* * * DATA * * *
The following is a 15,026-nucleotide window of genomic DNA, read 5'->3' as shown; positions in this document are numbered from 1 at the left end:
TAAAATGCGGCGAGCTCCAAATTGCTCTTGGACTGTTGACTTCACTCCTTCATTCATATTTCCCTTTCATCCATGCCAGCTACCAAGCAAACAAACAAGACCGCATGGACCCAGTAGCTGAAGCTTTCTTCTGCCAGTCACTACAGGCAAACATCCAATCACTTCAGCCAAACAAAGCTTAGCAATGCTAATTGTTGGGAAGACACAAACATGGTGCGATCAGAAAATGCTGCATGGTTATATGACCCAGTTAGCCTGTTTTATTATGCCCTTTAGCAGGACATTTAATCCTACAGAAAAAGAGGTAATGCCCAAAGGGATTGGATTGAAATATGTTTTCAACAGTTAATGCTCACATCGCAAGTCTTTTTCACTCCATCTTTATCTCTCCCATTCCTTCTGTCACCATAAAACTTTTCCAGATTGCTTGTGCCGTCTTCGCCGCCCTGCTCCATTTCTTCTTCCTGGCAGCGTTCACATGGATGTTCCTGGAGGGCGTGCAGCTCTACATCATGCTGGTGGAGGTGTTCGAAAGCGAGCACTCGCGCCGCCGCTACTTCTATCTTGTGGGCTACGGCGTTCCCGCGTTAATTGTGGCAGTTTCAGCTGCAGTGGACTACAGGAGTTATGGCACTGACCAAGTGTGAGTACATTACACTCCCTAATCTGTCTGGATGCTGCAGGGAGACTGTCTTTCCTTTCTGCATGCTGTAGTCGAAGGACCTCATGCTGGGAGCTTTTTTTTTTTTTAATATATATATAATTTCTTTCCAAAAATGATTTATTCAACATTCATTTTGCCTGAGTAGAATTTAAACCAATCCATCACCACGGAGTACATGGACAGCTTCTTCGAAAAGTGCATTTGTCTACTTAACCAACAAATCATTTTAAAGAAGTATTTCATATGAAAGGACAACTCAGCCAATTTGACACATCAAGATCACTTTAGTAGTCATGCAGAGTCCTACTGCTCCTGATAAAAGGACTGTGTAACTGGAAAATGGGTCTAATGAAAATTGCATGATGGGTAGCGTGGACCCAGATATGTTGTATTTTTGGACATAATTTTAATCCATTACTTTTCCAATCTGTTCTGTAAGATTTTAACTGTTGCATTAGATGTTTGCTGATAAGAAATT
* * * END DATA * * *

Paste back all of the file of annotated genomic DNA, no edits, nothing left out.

The following is a 15,026-nucleotide window of genomic DNA, read 5'->3' as shown; positions in this document are numbered from 1 at the left end:
TAAAATGCGGCGAGCTCCAAATTGCTCTTGGACTGTTGACTTCACTCCTTCATTCATATTTCCCTTTCATCCATGCCAGCTACCAAGCAAACAAACAAGACCGCATGGACCCAGTAGCTGAAGCTTTCTTCTGCCAGTCACTACAGGCAAACATCCAATCACTTCAGCCAAACAAAGCTTAGCAATGCTAATTGTTGGGAAGACACAAACATGGTGCGATCAGAAAATGCTGCATGGTTATATGACCCAGTTAGCCTGTTTTATTATGCCCTTTAGCAGGACATTTAATCCTACAGAAAAAGAGGTAATGCCCAAAGGGATTGGATTGAAATATGTTTTCAACAGTTAATGCTCACATCGCAAGTCTTTTTCACTCCATCTTTATCTCTCCCATTCCTTCTGTCACCATAAAACTTTTCCAGATTGCTTGTGCCGTCTTCGCCGCCCTGCTCCATTTCTTCTTCCTGGCAGCGTTCACATGGATGTTCCTGGAGGGCGTGCAGCTCTACATCATGCTGGTGGAGGTGTTCGAAAGCGAGCACTCGCGCCGCCGCTACTTCTATCTTGTGGGCTACGGCGTTCCCGCGTTAATTGTGGCAGTTTCAGCTGCAGTGGACTACAGGAGTTATGGCACTGACCAAGTGTGAGTACATTACACTCCCTAATCTGTCTGGATGCTGCAGGGAGACTGTCTTTCCTTTCTGCATGCTGTAGTCGAAGGACCTCATGCTGGGAGCTTTTTTTTTTTTTAATATATATATAATTTCTTTCCAAAAATGATTTATTCAACATTCATTTTGCCTGAGTAGAATTTAAACCAATCCATCACCACGGAGTACATGGACAGCTTCTTCGAAAAGTGCATTTGTCTACTTAACCAACAAATCATTTTAAAGAAGTATTTCATATGAAAGGACAACTCAGCCAATTTGACACATCAAGATCACTTTAGTAGTCATGCAGAGTCCTACTGCTCCTGATAAAAGGACTGTGTAACTGGAAAATGGGTCTAATGAAAATTGCATGATGGGTAGCGTGGACCCAGATATGTTGTATTTTTGGACATAATTTTAATCCATTACTTTTCCAATCTGTTCTGTAAGATTTTAACTGTTGCATTAGATGTTTGCTGATAAGAAATT